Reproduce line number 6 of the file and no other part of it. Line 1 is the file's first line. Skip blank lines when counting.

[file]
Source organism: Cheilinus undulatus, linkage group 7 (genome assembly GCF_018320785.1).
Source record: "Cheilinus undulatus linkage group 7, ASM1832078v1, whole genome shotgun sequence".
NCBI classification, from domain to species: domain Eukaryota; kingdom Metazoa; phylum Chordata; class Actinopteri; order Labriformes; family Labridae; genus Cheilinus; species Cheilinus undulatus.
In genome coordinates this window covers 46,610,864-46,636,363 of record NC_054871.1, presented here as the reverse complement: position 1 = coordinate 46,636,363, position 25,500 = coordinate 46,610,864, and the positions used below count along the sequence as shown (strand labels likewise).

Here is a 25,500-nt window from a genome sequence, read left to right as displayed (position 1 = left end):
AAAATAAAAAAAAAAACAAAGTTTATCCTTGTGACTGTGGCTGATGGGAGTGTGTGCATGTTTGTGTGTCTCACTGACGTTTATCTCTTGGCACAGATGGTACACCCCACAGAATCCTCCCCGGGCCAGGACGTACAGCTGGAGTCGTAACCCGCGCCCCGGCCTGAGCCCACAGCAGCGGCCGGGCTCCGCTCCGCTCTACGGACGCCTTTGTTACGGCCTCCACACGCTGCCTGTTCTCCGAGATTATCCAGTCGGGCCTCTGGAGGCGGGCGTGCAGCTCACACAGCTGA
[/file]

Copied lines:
AAAATAAAAAAAAAAACAAAGTTTATCCTTGTGACTGTGGCTGATGGGAGTGTGTGCATGTTTGTGTGTCTCACTGACGTTTATCTCTTGGCACAGATGGTACACCCCACAGAATCCTCCCCGGGCCAGGACGTACAGCTGGAGTCGTAACCCGCGCCCCGGCCTGAGCCCACAGCAGCGGCCGGGCTCCGCTCCGCTCTACGGACGCCTTTGTTACGGCCTCCACACGCTGCCTGTTCTCCGAGATTATCCAGTCGGGCCTCTGGAGGCGGGCGTGCAGCTCACACAGCTGA